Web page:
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  • wrenrwaters


I remember many years ago, when I published my first book, "The Alcoholic Husband Primer: Survival Tips For The Alcoholic's Wife," I knew exactly what I wanted to say and who I was saying it to:

The woman who was just beginning to come to terms with the fact that her husband was an alcoholic. The woman, like the woman I had once been, who had very little understanding of what "being an alcoholic" really meant. The woman who needed some "basic" facts on a subject that was anything but basic.

And now, after over 20 years of marriage and after what has easily been five years of sporadic contemplation followed by five more years of constant contemplation, I have finally found (stumbled upon?) the focus and clarity necessary to execute an exit plan. I thought I was here before, declarations of "I'm leaving" left along the way like breadcrumbs dropped for the birds, but this time is different.

How do I know this time is different? This declaration is The Real declaration? It's not a very sophisticated or perhaps even convincing answer but the answer none-the-less is, it just feels different. I feel different. Life feels different. Somethings is happening within me. A commitment to action that I have had yet to experience. Of course, this begs the question:


How did I get to this different place?

I'm afraid the answer is a painful one:


A lot of time.

As in the minutes and days and years of my life.

It was not idle time.

I was constantly thinking and searching, longing and wanting, reading and learning but God it has taken me so long to go from a woman who knew nothing of being married to an alcoholic to a woman who is finally ready to free herself from (his) alcoholic chains that bind her.

And so as I did when I was the "beginner," when I was "just starting out" on this conscripted journey, I have something to say now, words to offer the woman like myself. The woman who has seen 10 or 20 or more years of her life fall into the abyss of his compulsive drinking. I know the regret that can threaten to bring on mental paralysis as one looks back and wonders, "where did my life go?"

But who I don't have words for.

The woman I can't speak to, I fear, is the woman in the middle.

The woman who may be still raising children - or even just starting her family with an alcoholic husband. The woman wants to leave/wants to stay. The woman who feels she can't handle this another single day. And then gets up the next morning to indeed, handle it one more day. The woman who feels her soul dying but who also feels the pull of those vows she made and the commitment they represent. I don't know what to say to the woman who is still on that roller coaster of good and bad days, not that bad and horrible days.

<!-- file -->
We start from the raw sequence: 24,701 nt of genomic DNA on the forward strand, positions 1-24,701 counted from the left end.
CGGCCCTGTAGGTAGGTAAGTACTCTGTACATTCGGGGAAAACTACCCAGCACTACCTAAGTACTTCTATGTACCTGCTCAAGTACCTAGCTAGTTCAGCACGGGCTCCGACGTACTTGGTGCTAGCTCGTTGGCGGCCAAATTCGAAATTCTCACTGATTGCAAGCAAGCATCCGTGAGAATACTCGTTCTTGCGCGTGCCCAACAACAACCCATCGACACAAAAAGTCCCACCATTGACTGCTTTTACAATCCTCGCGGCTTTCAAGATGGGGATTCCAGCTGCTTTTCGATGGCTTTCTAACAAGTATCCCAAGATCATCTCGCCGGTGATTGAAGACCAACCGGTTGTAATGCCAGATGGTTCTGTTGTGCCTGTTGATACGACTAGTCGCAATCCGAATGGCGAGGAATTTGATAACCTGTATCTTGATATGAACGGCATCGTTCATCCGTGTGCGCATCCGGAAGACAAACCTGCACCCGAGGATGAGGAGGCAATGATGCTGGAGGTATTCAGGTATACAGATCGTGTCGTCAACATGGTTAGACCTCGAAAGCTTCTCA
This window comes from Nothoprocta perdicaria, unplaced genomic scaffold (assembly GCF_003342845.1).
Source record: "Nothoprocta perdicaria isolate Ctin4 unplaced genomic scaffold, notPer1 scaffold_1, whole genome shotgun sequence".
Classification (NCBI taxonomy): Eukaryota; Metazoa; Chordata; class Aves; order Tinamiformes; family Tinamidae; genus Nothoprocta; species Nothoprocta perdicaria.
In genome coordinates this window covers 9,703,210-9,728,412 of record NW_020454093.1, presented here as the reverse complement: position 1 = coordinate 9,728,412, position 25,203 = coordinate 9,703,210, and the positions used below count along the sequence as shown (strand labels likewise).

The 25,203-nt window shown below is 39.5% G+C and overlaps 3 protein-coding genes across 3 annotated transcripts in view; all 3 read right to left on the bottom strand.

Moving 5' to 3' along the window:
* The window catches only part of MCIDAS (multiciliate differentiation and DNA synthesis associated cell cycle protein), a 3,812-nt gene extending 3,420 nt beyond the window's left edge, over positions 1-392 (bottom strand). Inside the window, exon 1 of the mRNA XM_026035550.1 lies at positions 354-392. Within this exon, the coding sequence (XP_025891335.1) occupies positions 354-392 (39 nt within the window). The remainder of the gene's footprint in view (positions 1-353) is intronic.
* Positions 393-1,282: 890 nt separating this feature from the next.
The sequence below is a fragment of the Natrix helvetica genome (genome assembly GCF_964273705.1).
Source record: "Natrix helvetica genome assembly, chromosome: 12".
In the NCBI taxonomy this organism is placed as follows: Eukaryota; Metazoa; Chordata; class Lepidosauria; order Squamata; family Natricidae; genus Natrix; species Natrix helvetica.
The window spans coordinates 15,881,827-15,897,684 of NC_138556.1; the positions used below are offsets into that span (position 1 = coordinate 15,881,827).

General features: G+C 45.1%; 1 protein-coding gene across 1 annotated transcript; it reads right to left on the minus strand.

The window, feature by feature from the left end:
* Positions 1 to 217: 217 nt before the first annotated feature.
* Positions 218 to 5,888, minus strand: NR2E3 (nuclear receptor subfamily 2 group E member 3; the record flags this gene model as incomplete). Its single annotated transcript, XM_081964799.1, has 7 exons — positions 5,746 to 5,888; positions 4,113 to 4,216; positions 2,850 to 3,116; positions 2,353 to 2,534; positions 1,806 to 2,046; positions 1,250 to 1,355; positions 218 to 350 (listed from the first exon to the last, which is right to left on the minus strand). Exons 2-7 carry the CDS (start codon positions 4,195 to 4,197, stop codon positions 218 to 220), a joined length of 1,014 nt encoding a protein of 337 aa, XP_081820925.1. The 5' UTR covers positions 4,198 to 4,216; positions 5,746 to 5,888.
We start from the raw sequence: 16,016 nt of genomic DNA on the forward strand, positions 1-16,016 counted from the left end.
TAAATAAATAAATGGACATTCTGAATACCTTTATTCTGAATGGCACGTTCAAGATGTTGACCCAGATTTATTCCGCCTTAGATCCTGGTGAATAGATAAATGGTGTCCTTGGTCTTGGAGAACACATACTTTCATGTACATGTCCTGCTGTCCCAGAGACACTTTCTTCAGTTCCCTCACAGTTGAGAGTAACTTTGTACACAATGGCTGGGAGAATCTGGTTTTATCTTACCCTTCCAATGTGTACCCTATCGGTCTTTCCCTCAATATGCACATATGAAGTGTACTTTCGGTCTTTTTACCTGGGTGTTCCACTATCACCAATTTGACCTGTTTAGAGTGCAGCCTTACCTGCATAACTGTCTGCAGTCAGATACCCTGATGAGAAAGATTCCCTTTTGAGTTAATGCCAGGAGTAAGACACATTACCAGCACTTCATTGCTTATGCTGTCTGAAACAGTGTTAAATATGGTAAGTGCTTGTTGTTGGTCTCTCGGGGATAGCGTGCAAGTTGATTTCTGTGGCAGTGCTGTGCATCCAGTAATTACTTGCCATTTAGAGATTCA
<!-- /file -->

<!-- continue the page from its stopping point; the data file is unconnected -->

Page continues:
I don't know what to say to this woman because the fact is, I did not handle those years very well. It was not pretty how I got through. I ate too much. Lord knows, I ate too much. I yelled too much. I let the rage of regret take over too often. I spent far too much energy hating - my husband, his drinking, myself, my life. I watched for too long as everything I loved about myself was systematically destroyed by a beast from the outside.

Until it became a beast from within.

I seemed powerless to stop or change any of it.

I tried. Oh, I tried. Everyday that I was there, in what would one day become The Middle, I tried.

God knows I tried.

I'd wake up in the morning and tell myself,

"Today I won't yell. Today I won't rage. Today I won't self-medicate with food."

Everyday I tried and everyday I failed.

Until one day I arrived here. At this other side. Where clarity and focus and real change exist.

It was a long slog through the middle and I'm afraid I can't offer much to the woman who finds herself there right now except:

Never stop trying.

Never stop learning.

And don't hang out there as long as I did.

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I have been married to my alcoholic husband for over 20 years now. (So hard to believe and comprehend where that time went.) I have felt SO MANY things in these years of marriage. Disbelief. Rage.

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